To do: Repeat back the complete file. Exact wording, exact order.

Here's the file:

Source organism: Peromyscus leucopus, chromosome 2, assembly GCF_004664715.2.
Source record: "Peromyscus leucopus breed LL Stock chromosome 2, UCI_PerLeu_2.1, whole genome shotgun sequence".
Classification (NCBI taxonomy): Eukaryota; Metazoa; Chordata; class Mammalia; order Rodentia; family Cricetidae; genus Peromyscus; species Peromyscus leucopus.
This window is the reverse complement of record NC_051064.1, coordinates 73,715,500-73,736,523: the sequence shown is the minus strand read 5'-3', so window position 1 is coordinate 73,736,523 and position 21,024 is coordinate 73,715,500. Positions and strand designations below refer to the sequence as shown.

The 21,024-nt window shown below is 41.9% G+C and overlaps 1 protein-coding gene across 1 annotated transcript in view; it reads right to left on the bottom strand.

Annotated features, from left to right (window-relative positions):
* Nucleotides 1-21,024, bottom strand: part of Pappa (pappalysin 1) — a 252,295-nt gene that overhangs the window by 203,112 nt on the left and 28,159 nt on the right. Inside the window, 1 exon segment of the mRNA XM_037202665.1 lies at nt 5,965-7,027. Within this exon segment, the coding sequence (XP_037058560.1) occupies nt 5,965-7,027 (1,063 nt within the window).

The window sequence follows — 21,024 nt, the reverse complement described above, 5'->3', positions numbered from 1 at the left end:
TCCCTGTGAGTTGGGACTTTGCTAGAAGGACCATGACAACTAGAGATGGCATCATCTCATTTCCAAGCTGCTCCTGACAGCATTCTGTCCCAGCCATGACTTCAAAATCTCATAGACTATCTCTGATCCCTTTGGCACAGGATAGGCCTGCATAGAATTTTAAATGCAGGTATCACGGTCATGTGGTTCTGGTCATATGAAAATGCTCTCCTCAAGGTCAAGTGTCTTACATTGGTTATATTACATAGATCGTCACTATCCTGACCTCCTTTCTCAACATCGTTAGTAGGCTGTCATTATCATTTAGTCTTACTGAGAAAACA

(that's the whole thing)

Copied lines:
Source organism: Peromyscus leucopus, chromosome 2, assembly GCF_004664715.2.
Source record: "Peromyscus leucopus breed LL Stock chromosome 2, UCI_PerLeu_2.1, whole genome shotgun sequence".
Classification (NCBI taxonomy): Eukaryota; Metazoa; Chordata; class Mammalia; order Rodentia; family Cricetidae; genus Peromyscus; species Peromyscus leucopus.
This window is the reverse complement of record NC_051064.1, coordinates 73,715,500-73,736,523: the sequence shown is the minus strand read 5'-3', so window position 1 is coordinate 73,736,523 and position 21,024 is coordinate 73,715,500. Positions and strand designations below refer to the sequence as shown.

The 21,024-nt window shown below is 41.9% G+C and overlaps 1 protein-coding gene across 1 annotated transcript in view; it reads right to left on the bottom strand.

Annotated features, from left to right (window-relative positions):
* Nucleotides 1-21,024, bottom strand: part of Pappa (pappalysin 1) — a 252,295-nt gene that overhangs the window by 203,112 nt on the left and 28,159 nt on the right. Inside the window, 1 exon segment of the mRNA XM_037202665.1 lies at nt 5,965-7,027. Within this exon segment, the coding sequence (XP_037058560.1) occupies nt 5,965-7,027 (1,063 nt within the window).

The window sequence follows — 21,024 nt, the reverse complement described above, 5'->3', positions numbered from 1 at the left end:
TCCCTGTGAGTTGGGACTTTGCTAGAAGGACCATGACAACTAGAGATGGCATCATCTCATTTCCAAGCTGCTCCTGACAGCATTCTGTCCCAGCCATGACTTCAAAATCTCATAGACTATCTCTGATCCCTTTGGCACAGGATAGGCCTGCATAGAATTTTAAATGCAGGTATCACGGTCATGTGGTTCTGGTCATATGAAAATGCTCTCCTCAAGGTCAAGTGTCTTACATTGGTTATATTACATAGATCGTCACTATCCTGACCTCCTTTCTCAACATCGTTAGTAGGCTGTCATTATCATTTAGTCTTACTGAGAAAACA